The government also intends to persuade consumers to eschew single-use plastics by extension of the carrier bag charge. It will also work at improving the consistency and collection rates of plastic recycling. The big coffee chains have wasted little time in improving their own efforts on this front. In January, Pret announced it would offer a 50p discount to all customers who supplied their own re-useable mug, doubling the 25p discount it previously offered.
In 2016, rival chain Starbucks introduced a 50p discount for customers with their own cups, but scrapped it three months later. Starbucks was in fact the first chain to introduce discounts for reusable cups, in 1998, when customers were offered a 10p discount. Starbucks is now planning to start charging customers 5p for a disposable cup in some outlets, in order to encourage reusable cup use. It also sells reusable cups for £1, and again provides coffee in china mugs for anyone taking coffee in-store.
Costa, Britain’s largest coffee chain with more than 2,000 outlets, offers a 25p discount to anyone bringing in a reusable cup. The chain also claims that anyone having coffee in-store is served in crockery and accounts for 60% of coffee sales. Caffè Nero says it accepts reusable cups from customers and applies a double stamp on their loyalty cards, the equivalent of a 25p discount. People having coffee in-store are always served on china, unless otherwise requested.
Greggs, which arguably sells as much if not more of the beverage than the big coffee chains, has introduced a disposable cup that can be purchased for £2. On purchase customers get a free cup of coffee with it and will then be able to redeem 20p off future hot drinks. The 20p discount also applies to people bringing in their own reusable cups. Greggs, however, does not offer china mugs to customers consuming coffee in-store, but the company said recently in an article in The Independent newspaper that it was working “behind the scenes with multiple organisations” to help build more cup collection points for cups to be recycled.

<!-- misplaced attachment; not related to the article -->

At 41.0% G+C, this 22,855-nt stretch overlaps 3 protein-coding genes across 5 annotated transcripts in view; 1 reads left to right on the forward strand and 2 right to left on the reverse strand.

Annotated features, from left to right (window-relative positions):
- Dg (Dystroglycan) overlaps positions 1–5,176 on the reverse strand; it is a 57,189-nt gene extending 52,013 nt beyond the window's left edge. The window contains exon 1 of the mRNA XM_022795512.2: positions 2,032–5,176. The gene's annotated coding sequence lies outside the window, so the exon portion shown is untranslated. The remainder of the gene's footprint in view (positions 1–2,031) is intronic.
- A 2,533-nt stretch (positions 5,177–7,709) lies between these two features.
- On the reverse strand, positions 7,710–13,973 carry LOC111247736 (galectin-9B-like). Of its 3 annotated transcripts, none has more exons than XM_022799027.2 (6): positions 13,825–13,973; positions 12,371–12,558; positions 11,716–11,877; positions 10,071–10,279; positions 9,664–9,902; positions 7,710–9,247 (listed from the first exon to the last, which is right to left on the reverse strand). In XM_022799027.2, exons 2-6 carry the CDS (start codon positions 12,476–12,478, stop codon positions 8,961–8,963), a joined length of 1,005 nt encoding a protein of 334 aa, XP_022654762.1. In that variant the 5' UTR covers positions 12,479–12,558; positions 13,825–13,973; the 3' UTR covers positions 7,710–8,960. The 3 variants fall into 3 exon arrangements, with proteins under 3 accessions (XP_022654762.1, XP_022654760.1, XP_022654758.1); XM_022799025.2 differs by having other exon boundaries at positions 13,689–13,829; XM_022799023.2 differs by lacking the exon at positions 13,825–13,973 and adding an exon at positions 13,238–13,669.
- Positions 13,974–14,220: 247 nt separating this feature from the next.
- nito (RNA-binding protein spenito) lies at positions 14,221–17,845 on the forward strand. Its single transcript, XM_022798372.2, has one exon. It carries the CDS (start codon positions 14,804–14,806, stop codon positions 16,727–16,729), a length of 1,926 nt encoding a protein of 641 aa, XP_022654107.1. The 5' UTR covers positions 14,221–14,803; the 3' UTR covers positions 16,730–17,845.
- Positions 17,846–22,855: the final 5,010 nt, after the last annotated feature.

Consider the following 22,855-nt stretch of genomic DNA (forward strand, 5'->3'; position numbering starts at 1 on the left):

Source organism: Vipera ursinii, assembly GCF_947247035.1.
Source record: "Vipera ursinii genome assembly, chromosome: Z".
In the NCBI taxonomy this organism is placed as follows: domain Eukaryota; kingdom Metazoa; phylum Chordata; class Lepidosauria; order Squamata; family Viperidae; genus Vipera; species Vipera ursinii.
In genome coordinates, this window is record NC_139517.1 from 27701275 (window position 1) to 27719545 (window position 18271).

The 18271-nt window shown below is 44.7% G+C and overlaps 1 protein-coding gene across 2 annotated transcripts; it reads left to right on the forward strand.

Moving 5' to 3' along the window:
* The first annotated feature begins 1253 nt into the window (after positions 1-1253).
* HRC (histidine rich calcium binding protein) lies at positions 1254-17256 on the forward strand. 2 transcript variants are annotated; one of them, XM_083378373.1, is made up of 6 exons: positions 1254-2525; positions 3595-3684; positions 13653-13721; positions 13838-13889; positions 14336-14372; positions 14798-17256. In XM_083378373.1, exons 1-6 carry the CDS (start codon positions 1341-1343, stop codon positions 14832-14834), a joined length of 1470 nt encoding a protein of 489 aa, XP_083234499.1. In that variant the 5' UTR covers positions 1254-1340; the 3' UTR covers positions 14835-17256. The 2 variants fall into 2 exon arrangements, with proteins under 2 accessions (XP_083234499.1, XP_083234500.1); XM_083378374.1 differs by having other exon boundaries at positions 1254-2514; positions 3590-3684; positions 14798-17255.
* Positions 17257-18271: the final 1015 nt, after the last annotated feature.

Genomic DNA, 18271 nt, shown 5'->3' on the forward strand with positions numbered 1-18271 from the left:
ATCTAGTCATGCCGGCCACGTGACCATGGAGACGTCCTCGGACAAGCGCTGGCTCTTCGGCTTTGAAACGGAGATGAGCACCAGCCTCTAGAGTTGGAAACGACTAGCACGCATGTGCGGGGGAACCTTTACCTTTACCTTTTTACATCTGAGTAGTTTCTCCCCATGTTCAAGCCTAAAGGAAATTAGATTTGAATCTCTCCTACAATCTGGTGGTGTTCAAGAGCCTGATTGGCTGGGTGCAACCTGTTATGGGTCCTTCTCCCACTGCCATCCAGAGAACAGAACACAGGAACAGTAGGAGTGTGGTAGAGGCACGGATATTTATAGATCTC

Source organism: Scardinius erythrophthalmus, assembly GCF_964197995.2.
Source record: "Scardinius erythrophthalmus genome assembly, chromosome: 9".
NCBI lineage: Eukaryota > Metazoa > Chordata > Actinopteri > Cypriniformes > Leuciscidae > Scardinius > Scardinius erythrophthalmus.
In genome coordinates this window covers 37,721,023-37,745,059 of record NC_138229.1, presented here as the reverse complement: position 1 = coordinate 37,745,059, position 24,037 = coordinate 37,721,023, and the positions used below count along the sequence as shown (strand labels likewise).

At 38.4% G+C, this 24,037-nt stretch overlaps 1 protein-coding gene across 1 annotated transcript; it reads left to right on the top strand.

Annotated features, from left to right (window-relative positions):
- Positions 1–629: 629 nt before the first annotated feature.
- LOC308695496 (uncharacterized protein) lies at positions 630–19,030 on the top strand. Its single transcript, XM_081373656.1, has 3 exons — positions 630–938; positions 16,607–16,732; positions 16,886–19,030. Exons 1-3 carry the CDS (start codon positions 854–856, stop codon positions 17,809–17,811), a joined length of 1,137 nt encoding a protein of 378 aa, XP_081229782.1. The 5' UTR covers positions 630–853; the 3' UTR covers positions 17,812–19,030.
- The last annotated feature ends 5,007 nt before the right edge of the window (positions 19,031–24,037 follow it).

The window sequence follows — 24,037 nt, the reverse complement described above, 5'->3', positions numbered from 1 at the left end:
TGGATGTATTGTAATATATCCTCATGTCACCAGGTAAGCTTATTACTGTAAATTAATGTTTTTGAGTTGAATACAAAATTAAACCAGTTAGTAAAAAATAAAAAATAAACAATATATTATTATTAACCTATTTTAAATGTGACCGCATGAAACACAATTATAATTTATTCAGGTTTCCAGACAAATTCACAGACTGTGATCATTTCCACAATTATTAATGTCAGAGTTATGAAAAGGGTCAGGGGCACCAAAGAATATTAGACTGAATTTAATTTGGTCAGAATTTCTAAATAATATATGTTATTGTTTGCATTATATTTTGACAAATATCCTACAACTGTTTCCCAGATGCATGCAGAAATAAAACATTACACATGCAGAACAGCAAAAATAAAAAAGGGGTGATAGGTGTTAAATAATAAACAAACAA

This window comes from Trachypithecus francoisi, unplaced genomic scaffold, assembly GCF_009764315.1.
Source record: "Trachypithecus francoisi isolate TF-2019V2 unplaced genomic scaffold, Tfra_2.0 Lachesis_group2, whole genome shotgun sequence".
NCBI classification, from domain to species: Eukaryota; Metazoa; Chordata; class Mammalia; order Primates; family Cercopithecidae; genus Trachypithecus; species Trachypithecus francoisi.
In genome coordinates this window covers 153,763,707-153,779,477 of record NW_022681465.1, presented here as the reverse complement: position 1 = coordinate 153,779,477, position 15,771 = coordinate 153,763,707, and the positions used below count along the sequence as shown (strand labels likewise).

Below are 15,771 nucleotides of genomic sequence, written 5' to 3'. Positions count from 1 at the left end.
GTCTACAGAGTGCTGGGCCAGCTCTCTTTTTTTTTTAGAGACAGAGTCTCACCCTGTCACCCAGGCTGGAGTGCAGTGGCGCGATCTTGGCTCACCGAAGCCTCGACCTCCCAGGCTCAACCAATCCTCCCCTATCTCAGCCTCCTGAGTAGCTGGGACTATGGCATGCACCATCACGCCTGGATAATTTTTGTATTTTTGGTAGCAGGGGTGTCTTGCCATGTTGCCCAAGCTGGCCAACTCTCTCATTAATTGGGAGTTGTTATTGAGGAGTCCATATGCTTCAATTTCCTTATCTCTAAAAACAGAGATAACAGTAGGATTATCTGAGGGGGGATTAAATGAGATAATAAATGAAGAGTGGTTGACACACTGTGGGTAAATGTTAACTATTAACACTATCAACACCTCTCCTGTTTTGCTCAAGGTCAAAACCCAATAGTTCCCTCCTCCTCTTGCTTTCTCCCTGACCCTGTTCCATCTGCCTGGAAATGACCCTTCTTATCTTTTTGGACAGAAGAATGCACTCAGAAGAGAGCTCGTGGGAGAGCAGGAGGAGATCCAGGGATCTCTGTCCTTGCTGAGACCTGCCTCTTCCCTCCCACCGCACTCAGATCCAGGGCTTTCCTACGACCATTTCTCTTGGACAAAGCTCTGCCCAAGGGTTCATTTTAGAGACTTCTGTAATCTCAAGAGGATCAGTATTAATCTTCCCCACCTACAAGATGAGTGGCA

While these incentives may help change people’s throwaway mentality, others believe we need to move towards the sort of action being taken in France, where the government has said it will ban all disposable cups and plates by 2020. Despite retailer’s best efforts to change old habits, the ease of disposable but unrecyclable cups is likely to remain, with current uptake of reusable cups currently only at around 1%. “Stronger legal measures, such as those applied in France, would have greater effect,” Paul Foot, a partner and patent lawyer at property firm Withers & Rogers, told Packaging Europe.
Only an outright ban on disposable coffee cups by a set date would force manufacturers and coffee retailers to invest heavily in research and development to come up with new and more effective recycling and manufacturing innovations. There’s also been a lukewarm response from the Foodservice Packaging Association (FPA), which maintains that the latte levy will only harm the coffee merchandisers. Instead the organisation’s executive director, Martin Kersh, has cited two other clauses in the Environmental Audit Committee’s report, which he believes offers a far more sensible way forward. “The public needs a simple, UK-wide solution, one which is made possible by the introduction of an on-the-go waste management infrastructure,” he told an audience at an FPA summit at the end of January. The onus for funding this should come from reform of the existing UK Producer Responsibility (Packaging Recovery Note) mechanism, which has been endorsed by many of the UK’s main retailers and brands, said Kersh.
He added that the FPA has been urging the UK government “for sometime” to reform the Packaging Recovery Note system, as well as for the introduction of a funded on-the-go waste management infrastructure. The latte levy, he argued, would just end up shifting the cost of the clean-up from the producer onto the consumer. “Business has made clear its willingness to provide greater funding to achieve more collection and recycling through the PRN system,” he said. “Surely government should seize this opportunity and reform the system.”
Plastic is undoubtedly a scourge; it is the albatross around everyone’s necks, but policymaking needs to be fully thought-out and considered, rather than a quick doff at fashionable and ill-considered sentiment. Law, technology and innovation, plus a will to do the right thing, is clearly needed.